ESG in fixed income – do bond managers walk the walk?

I’ve just completed our second annual survey of fixed income managers’ attitudes to Responsible Investment and Environmental, Social and Governance (ESG) factors. Our new 2016 survey highlighted an increasing level of ESG awareness and a widespread willingness to incorporate ESG factors into fixed income managers’ investment processes. ESG is becoming increasingly important for many investors, so it’s unsurprising to see growing interest in ESG among fixed income managers, and a strong desire on the part of the managers to blend their branding to the topic. Amongst many interesting questions and findings in our survey, one issue stood out – how many managers are just talking the ESG talk, and what proportion are actually walking the walk?

Our 2016 survey was based on responses from 109 managers across a wide range of fixed income sectors. One sign of increased ESG awareness was the increased proportion of signatories to the United Nations Principles for Responsible Investing (UNPRI) – 76% in 2016 versus 52% in our 2015 survey. Further, 68% of the respondents stated that they have a responsible investment policy that covers how ESG considerations are integrated into their investment processes (2015: 49%). For proponents of ESG investing, this is all very encouraging.

Now for the problem areas. First, was there any hard evidence from the managers for adopting ESG as a decision driver? When asked whether they conducted specific capital markets research into the impact of ESG factors in bond markets, only 15% of the respondents could cite some in-house work on this subject. Amongst the 15%, there was no consensus about whether ESG factor portfolios significantly out or under-performed. Next, what does ‘ESG integration’ mean in practice? We asked the managers if ESG factors had ever been the dominant criteria in their investment decisions. Just 44% of the respondents claimed ESG considerations had overridden an otherwise attractive investment opportunity, and many of the overridden decisions were made because of ESG filters or screens established for specific clients. Overall, we observed that ESG factor considerations appear not to be a dominant driver in investment decision making, but rather used as supplemental information to credit analysis. We also asked which ESG factors are considered the most important in making investment decisions. As in our 2015 survey, most of the respondents cited Governance. Some noted that Governance often plays an explicit role in assessing the fundamentals of corporate bonds (as it is essential both to good management and to adequate protection of bondholders’ rights). We observed that some respondents claimed to have an ESG-integrated process because they incorporate Governance into their investment analysis. Essentially, Governance considerations were already a subset of their fundamental analysis before they labelled it as ESG.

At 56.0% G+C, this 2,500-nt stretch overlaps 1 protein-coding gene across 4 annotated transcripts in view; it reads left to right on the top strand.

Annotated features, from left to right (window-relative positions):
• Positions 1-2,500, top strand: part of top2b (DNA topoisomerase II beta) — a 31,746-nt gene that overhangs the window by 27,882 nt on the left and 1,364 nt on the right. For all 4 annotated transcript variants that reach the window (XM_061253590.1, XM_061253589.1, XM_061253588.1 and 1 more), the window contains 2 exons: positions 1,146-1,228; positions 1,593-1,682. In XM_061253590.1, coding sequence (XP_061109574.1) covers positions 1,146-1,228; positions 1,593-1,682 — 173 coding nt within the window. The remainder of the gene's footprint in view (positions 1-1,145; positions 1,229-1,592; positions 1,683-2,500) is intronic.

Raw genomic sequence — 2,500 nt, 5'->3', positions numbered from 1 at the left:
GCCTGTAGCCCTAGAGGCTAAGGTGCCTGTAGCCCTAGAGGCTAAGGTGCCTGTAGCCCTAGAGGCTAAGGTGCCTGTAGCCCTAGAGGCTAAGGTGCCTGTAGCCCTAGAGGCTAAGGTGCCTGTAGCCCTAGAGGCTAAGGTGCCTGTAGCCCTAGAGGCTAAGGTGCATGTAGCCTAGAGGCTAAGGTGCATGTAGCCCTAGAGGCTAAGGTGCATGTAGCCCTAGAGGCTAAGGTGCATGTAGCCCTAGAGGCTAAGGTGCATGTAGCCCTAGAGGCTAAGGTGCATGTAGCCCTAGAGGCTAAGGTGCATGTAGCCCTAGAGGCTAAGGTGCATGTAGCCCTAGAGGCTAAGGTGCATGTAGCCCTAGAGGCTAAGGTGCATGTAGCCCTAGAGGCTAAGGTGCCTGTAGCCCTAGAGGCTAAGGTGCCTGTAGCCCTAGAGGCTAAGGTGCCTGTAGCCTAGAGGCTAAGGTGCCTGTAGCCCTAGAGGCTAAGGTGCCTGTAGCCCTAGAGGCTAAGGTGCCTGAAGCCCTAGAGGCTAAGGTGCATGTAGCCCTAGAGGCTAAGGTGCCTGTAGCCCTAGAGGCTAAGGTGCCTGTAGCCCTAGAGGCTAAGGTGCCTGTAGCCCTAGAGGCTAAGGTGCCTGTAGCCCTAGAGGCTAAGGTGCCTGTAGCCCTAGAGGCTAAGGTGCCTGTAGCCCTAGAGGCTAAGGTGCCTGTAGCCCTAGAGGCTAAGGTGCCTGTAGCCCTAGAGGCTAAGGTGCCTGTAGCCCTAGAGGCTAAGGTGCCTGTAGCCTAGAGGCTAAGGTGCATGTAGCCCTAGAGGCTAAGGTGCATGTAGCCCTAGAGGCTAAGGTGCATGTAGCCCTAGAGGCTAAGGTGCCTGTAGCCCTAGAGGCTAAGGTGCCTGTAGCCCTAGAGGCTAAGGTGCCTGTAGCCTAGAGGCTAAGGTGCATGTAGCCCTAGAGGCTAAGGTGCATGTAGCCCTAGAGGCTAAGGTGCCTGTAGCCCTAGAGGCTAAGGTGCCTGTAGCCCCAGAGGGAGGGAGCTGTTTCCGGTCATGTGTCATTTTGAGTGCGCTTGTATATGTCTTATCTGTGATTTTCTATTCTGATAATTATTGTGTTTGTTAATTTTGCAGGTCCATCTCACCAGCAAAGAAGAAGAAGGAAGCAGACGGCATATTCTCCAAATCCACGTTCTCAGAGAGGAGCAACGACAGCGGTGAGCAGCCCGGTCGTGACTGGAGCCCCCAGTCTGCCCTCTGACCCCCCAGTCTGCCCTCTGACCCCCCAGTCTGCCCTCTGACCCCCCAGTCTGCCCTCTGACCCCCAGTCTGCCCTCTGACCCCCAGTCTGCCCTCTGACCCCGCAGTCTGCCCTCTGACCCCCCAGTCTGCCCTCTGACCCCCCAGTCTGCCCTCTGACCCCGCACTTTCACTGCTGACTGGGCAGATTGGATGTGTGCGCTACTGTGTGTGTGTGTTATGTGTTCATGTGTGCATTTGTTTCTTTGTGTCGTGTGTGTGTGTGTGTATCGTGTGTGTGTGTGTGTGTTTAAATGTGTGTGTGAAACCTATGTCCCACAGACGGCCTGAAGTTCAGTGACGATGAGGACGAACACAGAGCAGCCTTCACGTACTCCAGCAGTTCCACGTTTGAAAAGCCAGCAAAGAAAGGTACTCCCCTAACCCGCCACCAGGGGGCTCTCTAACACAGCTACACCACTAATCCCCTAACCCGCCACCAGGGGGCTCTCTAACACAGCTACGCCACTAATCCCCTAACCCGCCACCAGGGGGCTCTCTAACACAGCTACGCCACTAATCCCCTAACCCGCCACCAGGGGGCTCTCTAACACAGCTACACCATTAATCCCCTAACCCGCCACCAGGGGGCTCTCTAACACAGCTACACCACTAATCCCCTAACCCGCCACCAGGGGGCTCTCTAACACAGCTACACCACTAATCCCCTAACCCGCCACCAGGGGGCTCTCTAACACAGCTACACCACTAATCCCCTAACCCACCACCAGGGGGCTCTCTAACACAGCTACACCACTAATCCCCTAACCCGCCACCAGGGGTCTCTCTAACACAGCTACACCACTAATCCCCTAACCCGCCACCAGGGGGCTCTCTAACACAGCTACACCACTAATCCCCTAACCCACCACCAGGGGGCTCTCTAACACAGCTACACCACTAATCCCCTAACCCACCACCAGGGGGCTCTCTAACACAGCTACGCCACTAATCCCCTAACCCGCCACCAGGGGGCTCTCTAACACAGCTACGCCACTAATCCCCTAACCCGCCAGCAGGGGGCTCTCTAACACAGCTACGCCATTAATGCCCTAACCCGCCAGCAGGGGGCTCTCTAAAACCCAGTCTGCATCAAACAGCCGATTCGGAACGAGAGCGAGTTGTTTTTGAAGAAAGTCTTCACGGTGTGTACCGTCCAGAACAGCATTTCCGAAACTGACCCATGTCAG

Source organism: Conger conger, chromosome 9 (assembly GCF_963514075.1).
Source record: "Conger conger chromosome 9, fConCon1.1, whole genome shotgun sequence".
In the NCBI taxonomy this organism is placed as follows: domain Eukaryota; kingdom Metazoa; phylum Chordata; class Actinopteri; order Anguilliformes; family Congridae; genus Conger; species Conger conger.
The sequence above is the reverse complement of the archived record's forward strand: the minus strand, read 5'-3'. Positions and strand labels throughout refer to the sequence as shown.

Often the quantitative data from the 2016 survey were at odds with the qualitative assessments we made after direct contacts with the managers as part of our regular manager research. These meetings several times highlighted a disconnect between our survey responses and what the managers are actually doing in practice.

Overall, we believe that the results of this survey point to a market that is reacting to client-driven demand. The lack of common practices in ESG and the fact that there are frequently disconnects between policy and action may indicate that the industry is struggling to embed these processes and this vision satisfactorily.

As an example, after conducting the survey we met with a big-brand manager with one ESG fund already launched and a second (Green Bond) fund in the pipeline. Trouble was, their ESG insights were not being applied to the rest of their active product line-up. Do bond managers walk the ESG walk? Well, sometimes yes, sometimes no!

Yoshie Phillips, Senior Research Analyst, Global Fixed Income

 

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